Preachy? Undoubtedly some will see it that way, but at least Atwood can’t be accused of not putting her messages into practice. The tour that accompanies ‘The Year of the Flood’s publication has been a carbon-neutral, veggie-vowing, community-centric, eco-conscious green sweep, with local performers joining Atwood to bring the book’s characters and their songs (yes, you read that right…) to life at each stop. If you missed it, the author has been chronicling the trip, its trials and its triumphs at her blog.

Whatever messages readers absorb from Atwood’s tales, they’re always coated by a tasty narrative dripping with juicy characters to help them slip down more easily. A post-graduate pole-dancer with a penchant for wearing feathers, a woman who flits from her horrific burger-flipping job to defending a fortress in the shape of a top-end spa, and the man who makes it his job to save mankind from itself – these are the people who act as the eyes, ears and mouths of ‘The Year of the Flood’. The fictional foreboding that they dish up in turn adds Atwood’s voice to the likes TckTckTck, Greenpeace and Climate Rush, the active chorus hoping to inspire us to reassess the choices we make, through protest or performance. Atwood, as always, does it by the book.

charlielemindu

After witnessing a whole lot of jolly sensible fashion trends being bandied about – think short, viagra sleek, ed sophisticated and feminine – we were thrilled to see a total vision of insanity at the Blow Presents… show where the models were barely human, price NEVER MIND feminine. Ladies and gents, meet the new woman of 2010: the Fembot.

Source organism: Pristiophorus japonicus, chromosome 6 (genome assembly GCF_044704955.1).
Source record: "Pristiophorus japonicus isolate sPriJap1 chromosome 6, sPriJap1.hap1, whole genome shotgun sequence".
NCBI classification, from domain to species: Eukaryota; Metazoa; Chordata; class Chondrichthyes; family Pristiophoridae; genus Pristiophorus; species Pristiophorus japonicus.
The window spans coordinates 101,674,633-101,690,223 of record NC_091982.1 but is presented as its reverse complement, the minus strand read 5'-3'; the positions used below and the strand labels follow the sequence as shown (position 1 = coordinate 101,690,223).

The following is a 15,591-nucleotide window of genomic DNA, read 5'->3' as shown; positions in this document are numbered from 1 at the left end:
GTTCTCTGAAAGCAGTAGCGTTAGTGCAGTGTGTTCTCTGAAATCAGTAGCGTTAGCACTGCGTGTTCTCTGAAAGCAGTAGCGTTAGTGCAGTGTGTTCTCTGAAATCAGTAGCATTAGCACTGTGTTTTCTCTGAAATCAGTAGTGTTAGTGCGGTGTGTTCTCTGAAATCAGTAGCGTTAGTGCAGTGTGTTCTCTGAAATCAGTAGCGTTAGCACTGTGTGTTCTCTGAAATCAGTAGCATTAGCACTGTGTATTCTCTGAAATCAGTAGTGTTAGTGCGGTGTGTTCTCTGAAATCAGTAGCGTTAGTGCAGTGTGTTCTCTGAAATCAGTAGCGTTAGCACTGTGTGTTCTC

blowpresentsfembot

Wigmaker Charlie le Mindu’s collection made Danielle Scutt’s hairstyling look positively placid: models were bombing down the catwalking with “haute coiffure” teetering atop their tiny heads, like a warped modern paraphrase of 18th century wigs.

BlowpresentsCharliedelemindu

Squeezed into flesh-coloured PVC bodysuits, these were pneumatic bodies that resembled genetically mutated Barbies, with the hairpieces swelling into jackets (bearing a strong resemblance to Margiela’s two seasons ago) or even shoulder pads, evidently a trend that translates into the most avant-garde of arenas.

charlie

Margiela reared his head again with Gemma Slack’s collection, who by masking her models also evinced a preoccupation with the concealing of the face. With pieces constructed from leather and suede, it was a bold collection that turned the models into superheroes and warriors, with the conical bras making another resurgence as seen with Louise Goldin’s latest offering.

gemmaslack

The inclusion metal studs and slashed leather also made it profoundly sexual – with the oppressive metal-plated umbrella and circular skirts mechanising the body, a territory previously explored, of course, by Hussein Chalayan. Unlike Chalayan this mechanisation was also sexualised, with the constant sado-masochistic details (even the traditional Burmese neck rings looked more like dog collars) in line with uncomfortable images of fetishised modernity that J.G Ballard expressed in Crash.

gemmaslackblowpresets